St-Brieuc > Paimpol picto itineraire [59.4 km]
This Tour de Manche section introduces you to unspoilt stretches of shoreline known as “grèves”, well represented in the Bay of St-Brieuc’s Nature Reserve. Continuing up this bay’s western side, the Côte de Goëlo’s old fishing ports are now charming seaside resorts. Visit Beauport Abbey before this captivating section ends at the port of Paimpol.
Paimpol > Lannion picto itineraire[80.9 km]
After Paimpol, the Tour de Manche continues along an island-strewn coast and through countryside marked by the steep, attractive Trieux and Jaudy Valleys. Then admire the famed Côte de Granit Rose, with its breathtaking pink-tinged rocks. The meandering Léguer leads you to the pleasant town of Lannion, near the département (county) of Finistère.
Lannion > Morlaix picto itineraire [69.4 km]
This section takes you from Lannion Bay to Morlaix Bay, going via the vast, serene Grève de St-Michel and the Corniche de l’Armorique. From the Pointe de Primel headland you can already glimpse the port of Roscoff and the Island of Batz. Note that this section has not yet been laid out between Plestin-les-Grèves and Morlaix.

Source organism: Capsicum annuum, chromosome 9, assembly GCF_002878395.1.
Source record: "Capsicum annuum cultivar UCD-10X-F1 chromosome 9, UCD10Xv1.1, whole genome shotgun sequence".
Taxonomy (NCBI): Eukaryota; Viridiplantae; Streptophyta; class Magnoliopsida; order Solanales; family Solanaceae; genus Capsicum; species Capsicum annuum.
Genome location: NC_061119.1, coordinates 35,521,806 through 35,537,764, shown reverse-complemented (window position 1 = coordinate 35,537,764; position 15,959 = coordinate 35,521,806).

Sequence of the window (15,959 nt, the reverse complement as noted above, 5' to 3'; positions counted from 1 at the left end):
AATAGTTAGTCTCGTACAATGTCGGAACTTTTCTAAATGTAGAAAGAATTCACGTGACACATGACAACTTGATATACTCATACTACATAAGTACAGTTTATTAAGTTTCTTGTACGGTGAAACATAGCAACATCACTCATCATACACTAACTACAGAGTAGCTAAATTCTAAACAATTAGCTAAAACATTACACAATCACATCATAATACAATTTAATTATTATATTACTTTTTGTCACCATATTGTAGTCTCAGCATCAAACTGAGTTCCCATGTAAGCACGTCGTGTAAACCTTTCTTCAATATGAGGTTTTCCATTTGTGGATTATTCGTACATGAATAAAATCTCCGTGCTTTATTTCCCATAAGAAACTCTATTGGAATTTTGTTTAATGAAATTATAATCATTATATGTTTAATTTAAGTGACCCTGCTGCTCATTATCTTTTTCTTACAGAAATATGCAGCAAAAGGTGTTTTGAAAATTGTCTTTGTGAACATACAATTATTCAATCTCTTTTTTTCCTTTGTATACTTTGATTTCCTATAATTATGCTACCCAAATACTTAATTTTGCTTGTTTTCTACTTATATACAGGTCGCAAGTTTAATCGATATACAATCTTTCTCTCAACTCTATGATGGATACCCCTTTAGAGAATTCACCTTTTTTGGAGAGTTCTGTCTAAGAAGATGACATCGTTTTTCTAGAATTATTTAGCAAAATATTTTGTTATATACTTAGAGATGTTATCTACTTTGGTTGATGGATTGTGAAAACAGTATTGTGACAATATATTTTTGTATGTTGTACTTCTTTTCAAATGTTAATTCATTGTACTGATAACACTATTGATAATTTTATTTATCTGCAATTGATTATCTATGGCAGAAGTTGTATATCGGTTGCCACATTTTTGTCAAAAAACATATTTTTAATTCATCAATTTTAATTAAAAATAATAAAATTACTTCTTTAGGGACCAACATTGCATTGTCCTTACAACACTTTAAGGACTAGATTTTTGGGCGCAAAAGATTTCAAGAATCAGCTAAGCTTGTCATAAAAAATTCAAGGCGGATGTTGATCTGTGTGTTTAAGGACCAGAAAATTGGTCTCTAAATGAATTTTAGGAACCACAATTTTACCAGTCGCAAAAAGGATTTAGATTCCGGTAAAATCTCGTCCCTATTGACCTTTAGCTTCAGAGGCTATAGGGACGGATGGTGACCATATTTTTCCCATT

Morlaix > Roscoff picto itineraire [30.8 km]
From Morlaix, to reach the port of Roscoff, the Tour de Manche shares the way with La Vélodyssée® cycle route, following the River Penzé. Near the dramatic little city of St-Pol-de-Léon, in the Pays Léonard area, you cross wide fields producing famed pink onions and artichokes, with beautiful views to the Channel.
Plymouth > Okehampton picto itineraire [67 km]
To ride this section is to experience Devon’s huge variety of landscapes: from the urban expanse of Plymouth to the thick forestation of Plymbridge Woods and the stark beauty of Dartmoor. The route is mostly off-road and uses former railway lines, giving cyclists a thrilling ride through tunnels and across dramatic viaducts.
Okehampton > Axminster picto itineraire [101.1 km]
This section has something for everyone: verdant hills and pastures, a beautiful coastline designated a UNESCO World Heritage site, and city attractions. You’ll also ride through some of Devon’s most picturesque villages. At times physically demanding, this section rewards you with some outstanding scenery.
Axminster > Dorchester picto itineraire [55.8 km]